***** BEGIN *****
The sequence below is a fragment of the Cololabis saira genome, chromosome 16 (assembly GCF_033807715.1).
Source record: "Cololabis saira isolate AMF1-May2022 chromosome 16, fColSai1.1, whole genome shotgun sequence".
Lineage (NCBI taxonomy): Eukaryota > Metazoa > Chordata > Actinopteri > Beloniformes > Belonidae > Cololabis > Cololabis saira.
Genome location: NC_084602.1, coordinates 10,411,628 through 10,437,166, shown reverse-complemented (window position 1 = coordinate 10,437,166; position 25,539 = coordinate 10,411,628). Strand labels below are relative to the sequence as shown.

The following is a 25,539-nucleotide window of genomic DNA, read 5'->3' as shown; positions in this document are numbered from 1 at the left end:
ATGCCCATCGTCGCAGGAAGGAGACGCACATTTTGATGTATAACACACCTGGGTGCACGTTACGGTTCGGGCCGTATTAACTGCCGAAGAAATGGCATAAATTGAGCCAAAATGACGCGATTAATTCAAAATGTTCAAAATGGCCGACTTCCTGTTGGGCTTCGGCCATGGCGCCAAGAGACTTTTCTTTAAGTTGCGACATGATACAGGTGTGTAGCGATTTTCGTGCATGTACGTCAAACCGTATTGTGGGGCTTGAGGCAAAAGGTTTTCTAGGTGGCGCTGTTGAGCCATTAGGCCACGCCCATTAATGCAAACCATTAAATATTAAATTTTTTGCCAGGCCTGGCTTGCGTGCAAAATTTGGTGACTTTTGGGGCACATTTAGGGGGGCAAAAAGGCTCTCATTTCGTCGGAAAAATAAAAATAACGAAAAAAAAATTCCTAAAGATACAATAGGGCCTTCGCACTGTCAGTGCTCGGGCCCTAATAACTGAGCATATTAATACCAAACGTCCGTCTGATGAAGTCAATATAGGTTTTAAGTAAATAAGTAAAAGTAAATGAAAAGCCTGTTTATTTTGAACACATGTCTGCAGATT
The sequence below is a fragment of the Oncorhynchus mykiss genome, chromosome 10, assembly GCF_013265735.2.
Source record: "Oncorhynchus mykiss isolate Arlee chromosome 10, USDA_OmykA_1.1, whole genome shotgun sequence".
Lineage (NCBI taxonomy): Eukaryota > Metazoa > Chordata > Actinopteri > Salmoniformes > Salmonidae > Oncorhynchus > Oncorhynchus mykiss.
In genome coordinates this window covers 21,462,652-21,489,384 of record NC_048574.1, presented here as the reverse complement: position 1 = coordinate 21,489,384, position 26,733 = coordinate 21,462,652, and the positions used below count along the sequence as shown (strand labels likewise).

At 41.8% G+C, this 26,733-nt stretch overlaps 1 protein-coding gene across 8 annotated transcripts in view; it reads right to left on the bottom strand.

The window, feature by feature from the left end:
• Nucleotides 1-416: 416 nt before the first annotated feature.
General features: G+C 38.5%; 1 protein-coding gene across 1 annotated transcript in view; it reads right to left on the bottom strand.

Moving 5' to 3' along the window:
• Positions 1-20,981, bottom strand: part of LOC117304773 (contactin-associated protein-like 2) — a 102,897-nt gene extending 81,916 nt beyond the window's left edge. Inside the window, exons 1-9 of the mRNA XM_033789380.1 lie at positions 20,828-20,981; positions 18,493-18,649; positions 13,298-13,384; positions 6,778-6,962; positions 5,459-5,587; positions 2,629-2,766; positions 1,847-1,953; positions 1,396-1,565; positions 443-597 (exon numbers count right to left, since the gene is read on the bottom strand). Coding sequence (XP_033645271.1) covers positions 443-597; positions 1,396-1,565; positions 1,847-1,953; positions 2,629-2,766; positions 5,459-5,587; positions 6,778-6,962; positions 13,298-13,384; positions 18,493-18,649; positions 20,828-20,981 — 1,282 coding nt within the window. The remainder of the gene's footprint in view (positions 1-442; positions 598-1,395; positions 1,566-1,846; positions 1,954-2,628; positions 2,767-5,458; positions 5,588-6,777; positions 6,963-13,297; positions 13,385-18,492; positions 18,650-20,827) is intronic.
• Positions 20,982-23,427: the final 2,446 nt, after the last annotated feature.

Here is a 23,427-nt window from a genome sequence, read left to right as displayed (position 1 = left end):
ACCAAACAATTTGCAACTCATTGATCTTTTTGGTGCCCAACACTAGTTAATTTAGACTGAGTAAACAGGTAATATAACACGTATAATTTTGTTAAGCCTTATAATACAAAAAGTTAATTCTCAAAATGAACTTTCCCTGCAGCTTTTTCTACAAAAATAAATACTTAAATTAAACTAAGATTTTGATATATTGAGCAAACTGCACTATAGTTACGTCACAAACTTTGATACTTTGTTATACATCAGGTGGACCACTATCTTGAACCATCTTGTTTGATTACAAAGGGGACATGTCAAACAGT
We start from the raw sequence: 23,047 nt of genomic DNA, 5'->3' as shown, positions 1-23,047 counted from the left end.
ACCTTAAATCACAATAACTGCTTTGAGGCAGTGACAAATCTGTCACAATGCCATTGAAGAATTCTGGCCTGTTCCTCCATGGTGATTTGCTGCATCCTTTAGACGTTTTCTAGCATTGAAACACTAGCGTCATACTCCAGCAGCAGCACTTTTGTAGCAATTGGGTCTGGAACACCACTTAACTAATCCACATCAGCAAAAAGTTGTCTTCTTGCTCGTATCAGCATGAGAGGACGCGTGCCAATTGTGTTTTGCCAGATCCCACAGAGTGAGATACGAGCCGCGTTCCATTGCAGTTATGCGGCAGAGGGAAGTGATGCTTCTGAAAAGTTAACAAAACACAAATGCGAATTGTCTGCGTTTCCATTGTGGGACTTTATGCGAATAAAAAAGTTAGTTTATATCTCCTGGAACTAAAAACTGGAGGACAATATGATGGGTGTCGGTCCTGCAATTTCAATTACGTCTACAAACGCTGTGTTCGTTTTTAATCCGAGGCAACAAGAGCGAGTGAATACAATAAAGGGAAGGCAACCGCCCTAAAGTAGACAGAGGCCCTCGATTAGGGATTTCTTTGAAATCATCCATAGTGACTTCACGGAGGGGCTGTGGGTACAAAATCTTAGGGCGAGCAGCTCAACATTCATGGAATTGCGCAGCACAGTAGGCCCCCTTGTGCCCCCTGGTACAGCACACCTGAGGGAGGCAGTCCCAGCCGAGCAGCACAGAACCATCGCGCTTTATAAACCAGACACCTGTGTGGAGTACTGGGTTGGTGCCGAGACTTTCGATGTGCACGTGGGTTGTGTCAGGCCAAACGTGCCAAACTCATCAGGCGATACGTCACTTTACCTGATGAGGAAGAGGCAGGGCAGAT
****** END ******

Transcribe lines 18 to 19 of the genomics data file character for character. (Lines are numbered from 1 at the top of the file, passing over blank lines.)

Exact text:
Here is a 23,427-nt window from a genome sequence, read left to right as displayed (position 1 = left end):
ACCAAACAATTTGCAACTCATTGATCTTTTTGGTGCCCAACACTAGTTAATTTAGACTGAGTAAACAGGTAATATAACACGTATAATTTTGTTAAGCCTTATAATACAAAAAGTTAATTCTCAAAATGAACTTTCCCTGCAGCTTTTTCTACAAAAATAAATACTTAAATTAAACTAAGATTTTGATATATTGAGCAAACTGCACTATAGTTACGTCACAAACTTTGATACTTTGTTATACATCAGGTGGACCACTATCTTGAACCATCTTGTTTGATTACAAAGGGGACATGTCAAACAGT